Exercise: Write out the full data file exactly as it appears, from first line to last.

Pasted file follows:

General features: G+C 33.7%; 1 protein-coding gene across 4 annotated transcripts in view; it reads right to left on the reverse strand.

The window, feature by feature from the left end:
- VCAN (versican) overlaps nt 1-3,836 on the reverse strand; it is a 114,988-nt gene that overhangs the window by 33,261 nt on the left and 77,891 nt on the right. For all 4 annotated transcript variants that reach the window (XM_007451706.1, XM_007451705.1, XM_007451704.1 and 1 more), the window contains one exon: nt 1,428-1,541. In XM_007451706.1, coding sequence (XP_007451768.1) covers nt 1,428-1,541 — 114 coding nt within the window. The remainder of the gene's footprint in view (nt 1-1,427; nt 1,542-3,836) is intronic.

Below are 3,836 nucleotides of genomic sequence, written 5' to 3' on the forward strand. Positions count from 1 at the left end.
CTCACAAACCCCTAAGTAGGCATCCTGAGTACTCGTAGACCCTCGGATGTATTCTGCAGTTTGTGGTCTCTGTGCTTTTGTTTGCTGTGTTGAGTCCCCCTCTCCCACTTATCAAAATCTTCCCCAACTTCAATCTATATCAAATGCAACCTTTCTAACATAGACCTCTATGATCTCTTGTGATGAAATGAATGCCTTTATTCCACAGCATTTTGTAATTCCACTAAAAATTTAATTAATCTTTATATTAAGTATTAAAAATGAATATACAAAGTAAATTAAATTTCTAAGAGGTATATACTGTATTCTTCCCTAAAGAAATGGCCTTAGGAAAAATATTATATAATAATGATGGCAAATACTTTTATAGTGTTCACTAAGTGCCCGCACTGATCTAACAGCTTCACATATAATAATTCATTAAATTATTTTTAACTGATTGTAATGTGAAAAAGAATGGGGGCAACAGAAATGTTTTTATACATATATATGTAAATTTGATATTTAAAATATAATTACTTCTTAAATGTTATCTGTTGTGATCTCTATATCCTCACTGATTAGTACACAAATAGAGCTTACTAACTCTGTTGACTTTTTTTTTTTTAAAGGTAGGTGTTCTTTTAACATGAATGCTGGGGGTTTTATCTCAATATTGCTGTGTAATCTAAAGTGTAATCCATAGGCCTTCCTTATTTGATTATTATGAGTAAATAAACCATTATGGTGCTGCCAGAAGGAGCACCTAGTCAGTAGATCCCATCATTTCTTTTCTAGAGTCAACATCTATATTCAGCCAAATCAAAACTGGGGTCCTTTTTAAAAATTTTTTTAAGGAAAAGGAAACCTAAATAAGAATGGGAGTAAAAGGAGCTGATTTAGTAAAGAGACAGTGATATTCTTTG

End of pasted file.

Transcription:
General features: G+C 33.7%; 1 protein-coding gene across 4 annotated transcripts in view; it reads right to left on the reverse strand.

The window, feature by feature from the left end:
- VCAN (versican) overlaps nt 1-3,836 on the reverse strand; it is a 114,988-nt gene that overhangs the window by 33,261 nt on the left and 77,891 nt on the right. For all 4 annotated transcript variants that reach the window (XM_007451706.1, XM_007451705.1, XM_007451704.1 and 1 more), the window contains one exon: nt 1,428-1,541. In XM_007451706.1, coding sequence (XP_007451768.1) covers nt 1,428-1,541 — 114 coding nt within the window. The remainder of the gene's footprint in view (nt 1-1,427; nt 1,542-3,836) is intronic.

Below are 3,836 nucleotides of genomic sequence, written 5' to 3' on the forward strand. Positions count from 1 at the left end.
CTCACAAACCCCTAAGTAGGCATCCTGAGTACTCGTAGACCCTCGGATGTATTCTGCAGTTTGTGGTCTCTGTGCTTTTGTTTGCTGTGTTGAGTCCCCCTCTCCCACTTATCAAAATCTTCCCCAACTTCAATCTATATCAAATGCAACCTTTCTAACATAGACCTCTATGATCTCTTGTGATGAAATGAATGCCTTTATTCCACAGCATTTTGTAATTCCACTAAAAATTTAATTAATCTTTATATTAAGTATTAAAAATGAATATACAAAGTAAATTAAATTTCTAAGAGGTATATACTGTATTCTTCCCTAAAGAAATGGCCTTAGGAAAAATATTATATAATAATGATGGCAAATACTTTTATAGTGTTCACTAAGTGCCCGCACTGATCTAACAGCTTCACATATAATAATTCATTAAATTATTTTTAACTGATTGTAATGTGAAAAAGAATGGGGGCAACAGAAATGTTTTTATACATATATATGTAAATTTGATATTTAAAATATAATTACTTCTTAAATGTTATCTGTTGTGATCTCTATATCCTCACTGATTAGTACACAAATAGAGCTTACTAACTCTGTTGACTTTTTTTTTTTTAAAGGTAGGTGTTCTTTTAACATGAATGCTGGGGGTTTTATCTCAATATTGCTGTGTAATCTAAAGTGTAATCCATAGGCCTTCCTTATTTGATTATTATGAGTAAATAAACCATTATGGTGCTGCCAGAAGGAGCACCTAGTCAGTAGATCCCATCATTTCTTTTCTAGAGTCAACATCTATATTCAGCCAAATCAAAACTGGGGTCCTTTTTAAAAATTTTTTTAAGGAAAAGGAAACCTAAATAAGAATGGGAGTAAAAGGAGCTGATTTAGTAAAGAGACAGTGATATTCTTTG